During an ordination to the diaconate, the ordinand makes three promises: to live celibately, to Pray the Liturgy of the Hours and to be obedient to the bishop and his successors. He is given the Book of the Gospels, symbolic of his “tools of trade,” so to speak, as he is now able to preach officially.

In an ordination to priesthood, the bishop gives the ordinand a paten and chalice, the tools proper to his work as a priest. Interestingly, the ordinand does not make new promises of celibacy or to pray the Liturgy of the Hours. But he does repeat his promise of obedience to the bishop.

An ordination has a number of important parts to it. Each part is like a little ceremony within the whole service. The parts of the rite of priestly ordination are as follows:

• The people of God affirm that the candidate has been found worthy of ordination, and the Bishop solemnly calls him to be a priest. The candidate affirms his resolve to undertake the priestly ministry.
• The ordinand prostrates himself on the floor as a sign that he is giving his “all” to the Lord, while the people pray the Litany of the Saints. This is a very beautiful, powerful and moving part of the liturgy.
• The bishop lays his hands on the mans head in silence, an ancient symbol of the coming of the Holy Spirit. All the other priests present come forward, silently laying their hands upon him, in a show of presbyteral unity.
• The bishop now says the solemn prayer of consecration, asking God to grant the ordinand the dignity of the priesthood and to renew his spirit of holiness. The man is now a priest, a co-worker with his bishop and his brother priests. He now shares in their ministry, which is the ministry of Jesus himself.
• Next the ordinand is clothed in his priestly vestments, including a stole and chasuble. This is normally done by a priest who has a special relationship to the ordinand. It is the equivalent of the best man at a wedding.
• The bishop anoints the ordinands hands with the oil of Chrism, asking Jesus to preserve him to sanctify Gods people and to offer sacrifice to God. Some men will save the cloth they use to wipe the sweet-smelling chrism off of their hands, and give it to their mothers as a sign of gratitude and respect.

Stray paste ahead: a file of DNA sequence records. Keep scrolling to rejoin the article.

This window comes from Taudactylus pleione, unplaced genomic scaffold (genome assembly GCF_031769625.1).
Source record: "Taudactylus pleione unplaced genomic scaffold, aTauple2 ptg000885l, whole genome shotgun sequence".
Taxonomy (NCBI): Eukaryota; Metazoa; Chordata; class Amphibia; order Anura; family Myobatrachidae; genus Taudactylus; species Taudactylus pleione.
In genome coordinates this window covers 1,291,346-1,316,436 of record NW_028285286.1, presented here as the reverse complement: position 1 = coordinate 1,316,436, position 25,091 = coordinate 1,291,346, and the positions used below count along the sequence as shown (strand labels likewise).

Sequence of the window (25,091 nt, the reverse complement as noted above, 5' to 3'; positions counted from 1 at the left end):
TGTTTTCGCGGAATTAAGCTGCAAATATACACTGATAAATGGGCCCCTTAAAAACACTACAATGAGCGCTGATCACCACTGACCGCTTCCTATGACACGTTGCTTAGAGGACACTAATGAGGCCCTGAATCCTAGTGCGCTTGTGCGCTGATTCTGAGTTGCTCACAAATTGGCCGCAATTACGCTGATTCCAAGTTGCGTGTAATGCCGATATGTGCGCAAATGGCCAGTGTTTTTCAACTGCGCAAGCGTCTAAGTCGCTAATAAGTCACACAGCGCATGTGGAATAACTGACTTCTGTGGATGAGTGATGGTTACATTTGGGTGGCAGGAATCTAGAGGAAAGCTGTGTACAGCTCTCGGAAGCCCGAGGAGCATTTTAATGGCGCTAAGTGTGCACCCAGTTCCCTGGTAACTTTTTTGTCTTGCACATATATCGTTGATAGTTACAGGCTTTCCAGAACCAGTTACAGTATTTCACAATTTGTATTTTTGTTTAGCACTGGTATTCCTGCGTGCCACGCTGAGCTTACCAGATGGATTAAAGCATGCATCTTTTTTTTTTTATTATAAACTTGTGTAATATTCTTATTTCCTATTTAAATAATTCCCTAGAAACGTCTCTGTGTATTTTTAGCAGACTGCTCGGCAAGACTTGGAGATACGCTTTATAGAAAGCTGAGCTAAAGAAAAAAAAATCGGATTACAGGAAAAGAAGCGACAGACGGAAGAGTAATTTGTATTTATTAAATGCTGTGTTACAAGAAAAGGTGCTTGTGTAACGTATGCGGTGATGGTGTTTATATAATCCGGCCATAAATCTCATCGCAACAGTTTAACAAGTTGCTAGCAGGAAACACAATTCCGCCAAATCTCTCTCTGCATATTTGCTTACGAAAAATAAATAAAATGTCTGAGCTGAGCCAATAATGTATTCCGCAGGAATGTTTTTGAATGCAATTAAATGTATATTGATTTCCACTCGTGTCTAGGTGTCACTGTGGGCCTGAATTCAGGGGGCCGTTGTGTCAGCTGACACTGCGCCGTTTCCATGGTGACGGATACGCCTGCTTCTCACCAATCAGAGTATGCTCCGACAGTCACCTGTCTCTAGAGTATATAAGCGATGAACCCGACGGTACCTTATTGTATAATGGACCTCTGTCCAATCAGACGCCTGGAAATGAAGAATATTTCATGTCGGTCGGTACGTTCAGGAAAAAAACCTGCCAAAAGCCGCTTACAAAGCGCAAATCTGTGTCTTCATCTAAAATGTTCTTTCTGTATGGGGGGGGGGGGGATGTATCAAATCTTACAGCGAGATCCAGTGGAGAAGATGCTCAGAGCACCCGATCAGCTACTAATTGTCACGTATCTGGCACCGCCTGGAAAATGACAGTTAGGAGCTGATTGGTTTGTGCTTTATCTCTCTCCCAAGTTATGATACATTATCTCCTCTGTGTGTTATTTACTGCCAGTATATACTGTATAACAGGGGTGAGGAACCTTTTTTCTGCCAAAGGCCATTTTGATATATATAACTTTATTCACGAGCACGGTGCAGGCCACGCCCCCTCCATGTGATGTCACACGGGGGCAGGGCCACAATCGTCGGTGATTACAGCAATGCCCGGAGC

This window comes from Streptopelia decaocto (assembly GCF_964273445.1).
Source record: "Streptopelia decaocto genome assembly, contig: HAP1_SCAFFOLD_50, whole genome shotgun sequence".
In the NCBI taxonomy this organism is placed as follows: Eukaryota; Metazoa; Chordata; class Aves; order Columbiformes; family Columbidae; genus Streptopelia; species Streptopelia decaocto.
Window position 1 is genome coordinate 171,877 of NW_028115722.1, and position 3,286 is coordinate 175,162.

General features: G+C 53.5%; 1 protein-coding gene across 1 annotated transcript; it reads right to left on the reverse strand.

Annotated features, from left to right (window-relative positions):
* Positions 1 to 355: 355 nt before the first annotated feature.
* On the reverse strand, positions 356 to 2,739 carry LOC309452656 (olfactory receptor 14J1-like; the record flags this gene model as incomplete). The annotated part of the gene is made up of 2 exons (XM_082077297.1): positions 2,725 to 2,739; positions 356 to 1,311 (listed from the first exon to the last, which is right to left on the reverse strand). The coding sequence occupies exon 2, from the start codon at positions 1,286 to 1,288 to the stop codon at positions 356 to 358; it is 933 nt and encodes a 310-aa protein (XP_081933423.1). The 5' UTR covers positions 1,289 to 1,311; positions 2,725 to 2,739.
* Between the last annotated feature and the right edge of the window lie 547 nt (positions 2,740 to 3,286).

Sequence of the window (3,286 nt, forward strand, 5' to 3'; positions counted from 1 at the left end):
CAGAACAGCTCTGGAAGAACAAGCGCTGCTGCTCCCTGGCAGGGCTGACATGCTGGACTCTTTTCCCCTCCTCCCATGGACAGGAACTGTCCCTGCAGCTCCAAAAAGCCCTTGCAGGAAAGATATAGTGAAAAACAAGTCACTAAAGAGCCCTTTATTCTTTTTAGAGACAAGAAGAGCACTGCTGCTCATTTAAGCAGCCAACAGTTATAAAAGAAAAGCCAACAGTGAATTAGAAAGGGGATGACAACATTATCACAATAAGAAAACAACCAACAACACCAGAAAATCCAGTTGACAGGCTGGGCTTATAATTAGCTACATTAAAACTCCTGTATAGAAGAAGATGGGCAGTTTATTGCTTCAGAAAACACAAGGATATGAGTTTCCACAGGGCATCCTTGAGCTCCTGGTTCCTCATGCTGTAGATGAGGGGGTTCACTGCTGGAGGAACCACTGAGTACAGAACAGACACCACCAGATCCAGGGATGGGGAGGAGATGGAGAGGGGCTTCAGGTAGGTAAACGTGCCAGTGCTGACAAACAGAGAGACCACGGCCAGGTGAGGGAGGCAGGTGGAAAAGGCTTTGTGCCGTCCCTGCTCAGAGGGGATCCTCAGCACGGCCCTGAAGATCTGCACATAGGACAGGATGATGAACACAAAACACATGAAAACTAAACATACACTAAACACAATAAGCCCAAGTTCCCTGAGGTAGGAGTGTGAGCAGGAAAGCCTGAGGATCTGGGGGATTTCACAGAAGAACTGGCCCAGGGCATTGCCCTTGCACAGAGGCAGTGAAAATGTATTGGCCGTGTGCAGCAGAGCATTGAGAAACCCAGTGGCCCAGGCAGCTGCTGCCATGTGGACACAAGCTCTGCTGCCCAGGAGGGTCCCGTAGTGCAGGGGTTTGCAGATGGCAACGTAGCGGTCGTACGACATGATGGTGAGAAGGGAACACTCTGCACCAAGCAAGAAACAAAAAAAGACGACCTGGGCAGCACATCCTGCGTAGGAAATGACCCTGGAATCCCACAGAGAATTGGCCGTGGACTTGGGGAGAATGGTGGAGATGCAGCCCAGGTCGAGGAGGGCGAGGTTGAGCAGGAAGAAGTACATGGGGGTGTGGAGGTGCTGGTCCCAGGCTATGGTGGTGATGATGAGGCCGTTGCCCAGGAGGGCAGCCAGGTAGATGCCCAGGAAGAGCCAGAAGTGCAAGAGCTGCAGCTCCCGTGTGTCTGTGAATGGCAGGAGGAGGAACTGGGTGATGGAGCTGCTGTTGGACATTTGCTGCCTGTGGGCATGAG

• The ordinand is presented with the paten and chalice for the Eucharist, with the prayer that he will model his whole life on the mystery he will celebrate.
• The Bishop and the other priests give him the sign of peace, a gesture of welcome and of brotherly love.
• Then, for the first time, the new priest concelebrates the Eucharist with the Bishop and priests.

The Church teaches that Holy Orders confers an indelible mark on a mans soul. His very being is different; philosophers describe it as an “ontological change.” He is a priest of Jesus Christ forever! If you have never been to an ordination, do not miss this incredibly beautiful and powerful liturgy that will take place on May 31 at the Cathedral of St. John Berchmans in Shreveport. The Mass will begin at 10:00 a.m. •

The Church Will Take No Step Backwards in Sanctions Against Child Abusers

Vatican City — On April 11 Pope Francis received in audience a delegation from the International Catholic Child Bureau (BICE), instituted following Pope Pius XII’s appeal for the defense of children following the Second World War. Since then, this organization, born of the maternity of the Church, as Pope Francis remarked, has been committed to promoting the defense of the rights of children, also contributing to the 1989 United Nations Convention and working in constant collaboration with the Holy See in New York, Strasbourg and above all in Geneva.

Francis, after stating that in a well-constructed society, privileges should only be for children and the elderly because the future of the people is in their hands, went on to comment on the theme of abuse of minors.

“I feel that I must take responsibility for all the harm of some priests quite a number, but not in proportion to the total. I must take responsibility and ask forgiveness for the damage they have caused through sexual abuse of children. The Church is aware of this damage. It is their own personal and moral damage, but they are men of the Church. And we will not take one step backwards in dealing with this problem and the sanctions that must be imposed. On the contrary, I believe that we must be even stronger. You do not interfere with children.

“In our times, it is important to implement projects against forced labor, against the recruitment of child soldiers, and against every type of violence against minors. On a more positive note, it is necessary to emphasise the right of children to grow up within a family, with a father and a mother able to create a suitable environment for their development and emotional maturity. Continuing to mature in the relationship, in the complementarity of the masculinity and femininity of a father and a mother, and thus preparing the way for emotional maturity.